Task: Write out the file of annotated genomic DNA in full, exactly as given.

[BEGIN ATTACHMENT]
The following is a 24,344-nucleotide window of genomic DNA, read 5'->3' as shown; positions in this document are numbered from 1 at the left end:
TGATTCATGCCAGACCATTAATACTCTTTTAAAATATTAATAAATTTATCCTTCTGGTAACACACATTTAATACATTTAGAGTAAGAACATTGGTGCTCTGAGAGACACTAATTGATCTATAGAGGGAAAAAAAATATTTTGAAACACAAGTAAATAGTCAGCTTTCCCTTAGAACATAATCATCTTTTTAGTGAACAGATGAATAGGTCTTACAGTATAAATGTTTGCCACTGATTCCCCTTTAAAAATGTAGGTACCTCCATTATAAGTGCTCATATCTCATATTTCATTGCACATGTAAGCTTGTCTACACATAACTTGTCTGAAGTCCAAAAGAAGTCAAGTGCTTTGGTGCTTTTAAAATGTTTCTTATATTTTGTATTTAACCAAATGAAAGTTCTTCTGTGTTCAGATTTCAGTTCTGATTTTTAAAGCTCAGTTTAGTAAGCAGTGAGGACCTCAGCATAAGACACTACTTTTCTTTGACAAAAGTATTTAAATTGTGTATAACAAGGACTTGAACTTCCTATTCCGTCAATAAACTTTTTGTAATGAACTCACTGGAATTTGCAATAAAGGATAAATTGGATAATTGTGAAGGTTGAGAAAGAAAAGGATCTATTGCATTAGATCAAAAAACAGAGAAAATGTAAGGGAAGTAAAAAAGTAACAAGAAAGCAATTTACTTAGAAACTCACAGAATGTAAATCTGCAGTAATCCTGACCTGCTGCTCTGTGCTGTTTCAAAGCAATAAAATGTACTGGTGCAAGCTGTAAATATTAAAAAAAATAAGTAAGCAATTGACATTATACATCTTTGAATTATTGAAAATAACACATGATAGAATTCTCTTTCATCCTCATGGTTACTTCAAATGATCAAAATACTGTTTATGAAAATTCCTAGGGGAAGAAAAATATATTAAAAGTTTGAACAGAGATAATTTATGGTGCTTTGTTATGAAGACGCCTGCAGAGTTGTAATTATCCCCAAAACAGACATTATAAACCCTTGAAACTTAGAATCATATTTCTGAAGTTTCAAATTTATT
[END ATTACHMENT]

The following is a 24,344-nucleotide window of genomic DNA, read 5'->3' as shown; positions in this document are numbered from 1 at the left end:
TGATTCATGCCAGACCATTAATACTCTTTTAAAATATTAATAAATTTATCCTTCTGGTAACACACATTTAATACATTTAGAGTAAGAACATTGGTGCTCTGAGAGACACTAATTGATCTATAGAGGGAAAAAAAATATTTTGAAACACAAGTAAATAGTCAGCTTTCCCTTAGAACATAATCATCTTTTTAGTGAACAGATGAATAGGTCTTACAGTATAAATGTTTGCCACTGATTCCCCTTTAAAAATGTAGGTACCTCCATTATAAGTGCTCATATCTCATATTTCATTGCACATGTAAGCTTGTCTACACATAACTTGTCTGAAGTCCAAAAGAAGTCAAGTGCTTTGGTGCTTTTAAAATGTTTCTTATATTTTGTATTTAACCAAATGAAAGTTCTTCTGTGTTCAGATTTCAGTTCTGATTTTTAAAGCTCAGTTTAGTAAGCAGTGAGGACCTCAGCATAAGACACTACTTTTCTTTGACAAAAGTATTTAAATTGTGTATAACAAGGACTTGAACTTCCTATTCCGTCAATAAACTTTTTGTAATGAACTCACTGGAATTTGCAATAAAGGATAAATTGGATAATTGTGAAGGTTGAGAAAGAAAAGGATCTATTGCATTAGATCAAAAAACAGAGAAAATGTAAGGGAAGTAAAAAAGTAACAAGAAAGCAATTTACTTAGAAACTCACAGAATGTAAATCTGCAGTAATCCTGACCTGCTGCTCTGTGCTGTTTCAAAGCAATAAAATGTACTGGTGCAAGCTGTAAATATTAAAAAAAATAAGTAAGCAATTGACATTATACATCTTTGAATTATTGAAAATAACACATGATAGAATTCTCTTTCATCCTCATGGTTACTTCAAATGATCAAAATACTGTTTATGAAAATTCCTAGGGGAAGAAAAATATATTAAAAGTTTGAACAGAGATAATTTATGGTGCTTTGTTATGAAGACGCCTGCAGAGTTGTAATTATCCCCAAAACAGACATTATAAACCCTTGAAACTTAGAATCATATTTCTGAAGTTTCAAATTTATT